Most people know their limit for alcohol, at least to avoid feeling too drunk or avoid the risk of getting sick. But alcohol affects your ability to drive safely well before you have that last drink of the night.
Even if you feel sober enough to drive, the police might disagree. And depending on how much you have had to drink, the science might back them up.
Four levels of intoxication
A certain number of drinks can affect two people very differently depending on their gender, body weight and body fat percentage. But in general, here are common effects of alcohol on the human body by blood-alcohol percentage:
- 0.020 – 0.039%: Relaxation and slight euphoria. No depressive effects or loss of coordination.
- 0.040 – 0.059%: Increased euphoria. Reduced inhibitions and caution. Slight impairment of judgment and memory.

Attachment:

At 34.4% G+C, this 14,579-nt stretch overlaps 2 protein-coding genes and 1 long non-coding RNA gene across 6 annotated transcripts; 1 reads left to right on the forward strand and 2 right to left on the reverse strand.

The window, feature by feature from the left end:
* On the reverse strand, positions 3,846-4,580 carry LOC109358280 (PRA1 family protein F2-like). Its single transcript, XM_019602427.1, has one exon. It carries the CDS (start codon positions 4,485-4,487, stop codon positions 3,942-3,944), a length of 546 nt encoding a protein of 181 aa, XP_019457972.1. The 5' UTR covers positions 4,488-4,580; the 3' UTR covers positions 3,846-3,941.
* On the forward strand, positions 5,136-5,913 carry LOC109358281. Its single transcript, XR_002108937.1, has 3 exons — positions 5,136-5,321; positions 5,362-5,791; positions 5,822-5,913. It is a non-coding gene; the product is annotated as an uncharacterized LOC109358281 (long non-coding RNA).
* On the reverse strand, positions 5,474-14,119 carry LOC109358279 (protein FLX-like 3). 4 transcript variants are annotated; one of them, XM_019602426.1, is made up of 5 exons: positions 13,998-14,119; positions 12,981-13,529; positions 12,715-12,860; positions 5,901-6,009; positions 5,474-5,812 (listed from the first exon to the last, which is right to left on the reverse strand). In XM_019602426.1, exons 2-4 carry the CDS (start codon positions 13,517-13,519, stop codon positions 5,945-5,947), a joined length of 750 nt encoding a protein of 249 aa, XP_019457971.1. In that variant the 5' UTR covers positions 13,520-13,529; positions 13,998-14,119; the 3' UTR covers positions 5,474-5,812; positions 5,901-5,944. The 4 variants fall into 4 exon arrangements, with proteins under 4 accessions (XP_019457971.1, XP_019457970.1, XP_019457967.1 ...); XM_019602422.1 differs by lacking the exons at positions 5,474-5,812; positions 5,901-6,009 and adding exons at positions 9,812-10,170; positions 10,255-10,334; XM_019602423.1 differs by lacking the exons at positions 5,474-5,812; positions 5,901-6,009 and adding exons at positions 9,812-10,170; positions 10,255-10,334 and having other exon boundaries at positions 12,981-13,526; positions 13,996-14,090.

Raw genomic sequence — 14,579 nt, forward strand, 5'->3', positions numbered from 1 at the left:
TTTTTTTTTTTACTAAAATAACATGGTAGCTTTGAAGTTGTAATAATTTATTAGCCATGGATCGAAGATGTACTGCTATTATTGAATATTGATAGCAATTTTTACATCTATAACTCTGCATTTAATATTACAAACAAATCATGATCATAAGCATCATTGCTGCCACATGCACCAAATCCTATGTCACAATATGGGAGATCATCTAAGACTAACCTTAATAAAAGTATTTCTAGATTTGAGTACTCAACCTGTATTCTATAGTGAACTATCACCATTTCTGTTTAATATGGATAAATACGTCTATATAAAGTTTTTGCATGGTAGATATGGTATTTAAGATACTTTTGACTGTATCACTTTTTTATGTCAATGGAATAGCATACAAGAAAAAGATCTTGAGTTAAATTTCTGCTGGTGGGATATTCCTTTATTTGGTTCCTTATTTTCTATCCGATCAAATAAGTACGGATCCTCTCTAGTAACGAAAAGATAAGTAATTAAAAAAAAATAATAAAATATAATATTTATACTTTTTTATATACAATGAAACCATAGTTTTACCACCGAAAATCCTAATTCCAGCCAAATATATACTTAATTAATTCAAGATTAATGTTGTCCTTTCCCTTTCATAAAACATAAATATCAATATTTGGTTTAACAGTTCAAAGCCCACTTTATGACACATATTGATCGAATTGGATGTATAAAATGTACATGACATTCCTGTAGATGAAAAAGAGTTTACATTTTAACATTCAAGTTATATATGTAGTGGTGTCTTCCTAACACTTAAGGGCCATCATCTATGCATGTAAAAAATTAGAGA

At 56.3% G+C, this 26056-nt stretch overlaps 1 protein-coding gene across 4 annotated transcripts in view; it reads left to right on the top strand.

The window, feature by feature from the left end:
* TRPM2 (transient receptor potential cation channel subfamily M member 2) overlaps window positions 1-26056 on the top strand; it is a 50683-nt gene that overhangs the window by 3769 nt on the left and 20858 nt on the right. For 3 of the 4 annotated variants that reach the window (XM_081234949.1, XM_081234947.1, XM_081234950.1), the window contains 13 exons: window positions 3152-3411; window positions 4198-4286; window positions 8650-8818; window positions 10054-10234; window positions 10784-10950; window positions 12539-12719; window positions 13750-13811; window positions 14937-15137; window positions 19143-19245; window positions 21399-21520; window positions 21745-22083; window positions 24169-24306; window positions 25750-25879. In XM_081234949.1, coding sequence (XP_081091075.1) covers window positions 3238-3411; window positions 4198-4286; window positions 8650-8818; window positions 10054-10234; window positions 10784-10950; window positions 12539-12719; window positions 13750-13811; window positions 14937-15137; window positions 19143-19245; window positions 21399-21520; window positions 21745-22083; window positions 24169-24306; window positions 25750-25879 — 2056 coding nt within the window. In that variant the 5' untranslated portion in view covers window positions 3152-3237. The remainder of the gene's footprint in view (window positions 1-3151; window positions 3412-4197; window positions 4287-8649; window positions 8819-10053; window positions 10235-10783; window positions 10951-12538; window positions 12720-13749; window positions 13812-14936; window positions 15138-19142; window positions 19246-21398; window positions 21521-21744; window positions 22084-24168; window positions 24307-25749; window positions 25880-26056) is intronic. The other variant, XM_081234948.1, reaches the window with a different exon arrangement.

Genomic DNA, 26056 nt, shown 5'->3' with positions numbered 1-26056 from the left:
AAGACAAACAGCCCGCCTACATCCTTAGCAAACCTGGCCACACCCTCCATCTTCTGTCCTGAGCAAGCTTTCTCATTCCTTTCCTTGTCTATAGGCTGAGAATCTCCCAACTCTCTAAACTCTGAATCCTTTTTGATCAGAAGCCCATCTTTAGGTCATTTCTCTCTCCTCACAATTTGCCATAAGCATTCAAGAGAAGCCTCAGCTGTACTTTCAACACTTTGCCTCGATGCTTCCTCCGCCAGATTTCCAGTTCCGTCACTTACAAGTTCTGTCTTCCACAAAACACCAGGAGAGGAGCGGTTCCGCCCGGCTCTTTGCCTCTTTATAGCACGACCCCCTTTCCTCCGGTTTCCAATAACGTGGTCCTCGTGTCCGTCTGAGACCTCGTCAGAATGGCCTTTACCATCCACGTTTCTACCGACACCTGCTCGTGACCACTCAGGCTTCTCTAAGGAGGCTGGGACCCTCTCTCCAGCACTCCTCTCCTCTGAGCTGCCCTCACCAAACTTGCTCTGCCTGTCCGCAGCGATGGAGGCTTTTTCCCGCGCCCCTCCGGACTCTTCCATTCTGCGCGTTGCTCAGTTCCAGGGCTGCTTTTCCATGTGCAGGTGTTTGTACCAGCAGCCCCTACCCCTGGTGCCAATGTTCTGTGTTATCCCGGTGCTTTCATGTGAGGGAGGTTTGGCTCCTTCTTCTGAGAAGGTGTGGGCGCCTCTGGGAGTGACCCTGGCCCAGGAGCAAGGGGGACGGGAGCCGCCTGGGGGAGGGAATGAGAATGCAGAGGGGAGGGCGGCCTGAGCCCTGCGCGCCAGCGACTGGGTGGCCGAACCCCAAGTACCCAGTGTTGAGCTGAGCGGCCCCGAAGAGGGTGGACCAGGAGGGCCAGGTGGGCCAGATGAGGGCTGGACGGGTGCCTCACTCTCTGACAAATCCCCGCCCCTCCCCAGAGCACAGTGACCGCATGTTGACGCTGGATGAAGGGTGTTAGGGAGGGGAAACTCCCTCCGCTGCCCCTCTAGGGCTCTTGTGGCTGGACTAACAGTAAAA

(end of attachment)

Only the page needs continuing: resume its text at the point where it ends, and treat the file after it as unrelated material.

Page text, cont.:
- 0.060 – 0.099%: Impaired judgment, coordination and memory. Slight effects on vision, hearing and reaction time.
- 0.100 – 0.129%: Significant impairment of coordination, judgment, vision, hearing and balance.
The legal limit for driving is a 0.08% BAC. But as you can see above, you may be affected by alcohol at lower levels. While Connecticut does not have the crime of “driving while alcohol-impaired” (DWAI) like some states do, you might get charged with reckless driving if you get into an accident and the police find alcohol in your system — whether you were over the limit or not.
On the other hand, if you blew a .08% or higher on a breath test during a traffic stop and were charged with DUI but believe your BAC was actually lower, you might try challenging the results at trial. Sometimes, human error or a problem with the device can lead to an inflated BAC reading.